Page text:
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I have one of these: http://support.chamberlain.com/articles/How_To/Chamberlain-Models-B550-B750-Owner-s-Manual

On my old door, I wired a relay in to the same terminals the push-buttons (like doorbells) on the wall used to open the door. The new opener uses 2 wires (in fact the same wires the old switches used) but they have lights and programming and opener buttons on them. They must be doing some magic on the circuit to tell the door what to do. How can I get my relays to work again?

I do not see any places to put push-button switches into the unit on the ceiling. Any suggestions for how to do this? I'm controlling the relays with a Raspberry Pi via the Internet, and the open/close sensors are working fine.

EDIT

I tried .1, .2, .5 and 1 second and nothing works.

Called Chamberlain and they said I have to buy some hardware and have a "partner agreement" with them to have my own software work with it.

Boo Chamberlain, next time I'll be buying something else.

  • I guess you tried the old-style doorbell buttons and that didn't work? – JPhi1618 Nov 28 '17 at 19:09
  • Call and talk to Chamberlain. – Paul Logan Nov 28 '17 at 19:47
  • I called chamberlain and they were useless - won't work unless you have a partner agreement with them. I'd have bought something else if I knew that. – mikeb Dec 1 '17 at 20:49
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Your existing setup will still work even with the new magical control panel that works with 2 wires. A relay wired in parallel that momentarily closes the circuit will activate the garage door. The most likely cause is that your relay is staying closed too long, so adjust it so it's only closing the circuit for 0.2 seconds. You can test a few timing values to find the best one, it might work best as quick as 0.1 seconds or as long as 0.5 seconds.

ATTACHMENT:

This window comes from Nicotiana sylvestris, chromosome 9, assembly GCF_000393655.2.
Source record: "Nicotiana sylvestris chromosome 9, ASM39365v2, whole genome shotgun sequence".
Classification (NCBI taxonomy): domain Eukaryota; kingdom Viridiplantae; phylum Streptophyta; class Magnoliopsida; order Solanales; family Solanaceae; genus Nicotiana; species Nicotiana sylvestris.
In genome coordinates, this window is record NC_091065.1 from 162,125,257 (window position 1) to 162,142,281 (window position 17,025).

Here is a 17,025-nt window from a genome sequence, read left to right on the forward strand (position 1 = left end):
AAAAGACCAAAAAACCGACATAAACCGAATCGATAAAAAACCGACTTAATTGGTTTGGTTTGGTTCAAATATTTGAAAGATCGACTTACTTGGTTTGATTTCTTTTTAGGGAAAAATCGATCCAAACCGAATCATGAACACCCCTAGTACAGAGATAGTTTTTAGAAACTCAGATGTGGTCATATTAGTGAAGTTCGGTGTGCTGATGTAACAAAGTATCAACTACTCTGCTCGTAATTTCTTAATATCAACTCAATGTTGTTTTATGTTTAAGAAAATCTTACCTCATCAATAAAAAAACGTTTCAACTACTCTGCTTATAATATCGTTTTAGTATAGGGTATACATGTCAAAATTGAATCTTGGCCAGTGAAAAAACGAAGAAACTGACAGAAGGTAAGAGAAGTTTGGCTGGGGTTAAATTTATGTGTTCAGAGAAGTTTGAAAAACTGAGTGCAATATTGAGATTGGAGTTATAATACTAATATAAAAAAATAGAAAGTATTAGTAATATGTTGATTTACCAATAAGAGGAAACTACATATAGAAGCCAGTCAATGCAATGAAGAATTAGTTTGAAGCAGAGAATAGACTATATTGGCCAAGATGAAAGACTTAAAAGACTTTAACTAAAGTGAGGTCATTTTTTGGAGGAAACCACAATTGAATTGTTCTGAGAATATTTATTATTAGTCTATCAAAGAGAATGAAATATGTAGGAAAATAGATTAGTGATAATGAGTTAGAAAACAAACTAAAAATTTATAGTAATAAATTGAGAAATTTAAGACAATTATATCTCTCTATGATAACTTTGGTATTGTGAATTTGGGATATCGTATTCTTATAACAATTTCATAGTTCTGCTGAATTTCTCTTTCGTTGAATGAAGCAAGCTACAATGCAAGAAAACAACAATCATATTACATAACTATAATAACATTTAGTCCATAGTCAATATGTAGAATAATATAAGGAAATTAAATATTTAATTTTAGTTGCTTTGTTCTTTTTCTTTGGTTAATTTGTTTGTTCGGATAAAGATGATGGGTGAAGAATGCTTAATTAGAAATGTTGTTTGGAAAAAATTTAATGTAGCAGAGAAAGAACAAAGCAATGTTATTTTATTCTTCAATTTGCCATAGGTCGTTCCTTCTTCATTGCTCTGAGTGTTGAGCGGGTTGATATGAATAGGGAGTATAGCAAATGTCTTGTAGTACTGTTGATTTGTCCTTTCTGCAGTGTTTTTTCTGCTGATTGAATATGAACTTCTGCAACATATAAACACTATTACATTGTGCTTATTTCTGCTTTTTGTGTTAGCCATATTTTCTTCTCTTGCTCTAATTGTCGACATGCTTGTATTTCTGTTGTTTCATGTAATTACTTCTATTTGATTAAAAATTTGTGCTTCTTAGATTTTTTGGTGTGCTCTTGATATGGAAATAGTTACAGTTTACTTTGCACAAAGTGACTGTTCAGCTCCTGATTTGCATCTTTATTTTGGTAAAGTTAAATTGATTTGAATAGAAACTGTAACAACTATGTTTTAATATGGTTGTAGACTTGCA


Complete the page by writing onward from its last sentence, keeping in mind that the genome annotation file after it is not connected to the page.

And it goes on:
Test this first by shorting the terminals on the back of your control panel for a split second to verify that this action activates the garage door.

If the test works and the relay still doesn't work, make sure that you wired it in parallel and not in series.

Controls

  • This works for me - my opener has the fancy multi-button light and program button on the wall on one side of the garage and a standard old-fashioned doorbell button on the other side. The doorbell button works as long as you press it for the correct amount of time, around half a second. – Moshe Katz Nov 29 '17 at 18:32
  • Thanks, I will try this and report back. I'm using a Raspberry PI to drive the output to the relay so I can adjust the relay firing time. – mikeb Nov 29 '17 at 20:54
  • Didn't work, I tried .1, .2, .5 and 1 second. – mikeb Dec 1 '17 at 20:33
  • Called them, see my edit, basically they won't support it. – mikeb Dec 1 '17 at 20:50
  • @mikeb I read your update, you can wire the relay directly to the PCB push button switch inside the control panel. – Dotes Dec 1 '17 at 22:02
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Since you are using a Raspberry Pi, why not connect the control wires to your Pi and write a simple program to sample the input port you connect them to? Then just hit the open button and see what it's sending to the opener. Once you have that signal recorded, you just repeat that exact signal as an output.

  • I guess that's what I'll try next. The Pi only has digital inputs, but I suppose I could read the up/down timings and figure it out, is that what you mean? – mikeb Dec 2 '17 at 16:04
  • Yes, if the control pad is sending a signal to the garage door, it's almost certainly a digital signal. By sampling every X times per second, you will see what it's sending, and by just recording that and playing it back out, it will likely open the door. I doubt the hardwired control pad is secured and that the output is likely to change over time. – alfreema Dec 3 '17 at 17:53
  • OK, thanks, I'm going to try this. The Pi API has a feature that allows you to detect "edge" events, which are an up/down state change on a DI. I can just log the DI state changes with a timestamp (to the millisecond) to determine the pattern. I just have to figure out how to get the wires to where I need them. – mikeb Dec 4 '17 at 16:35

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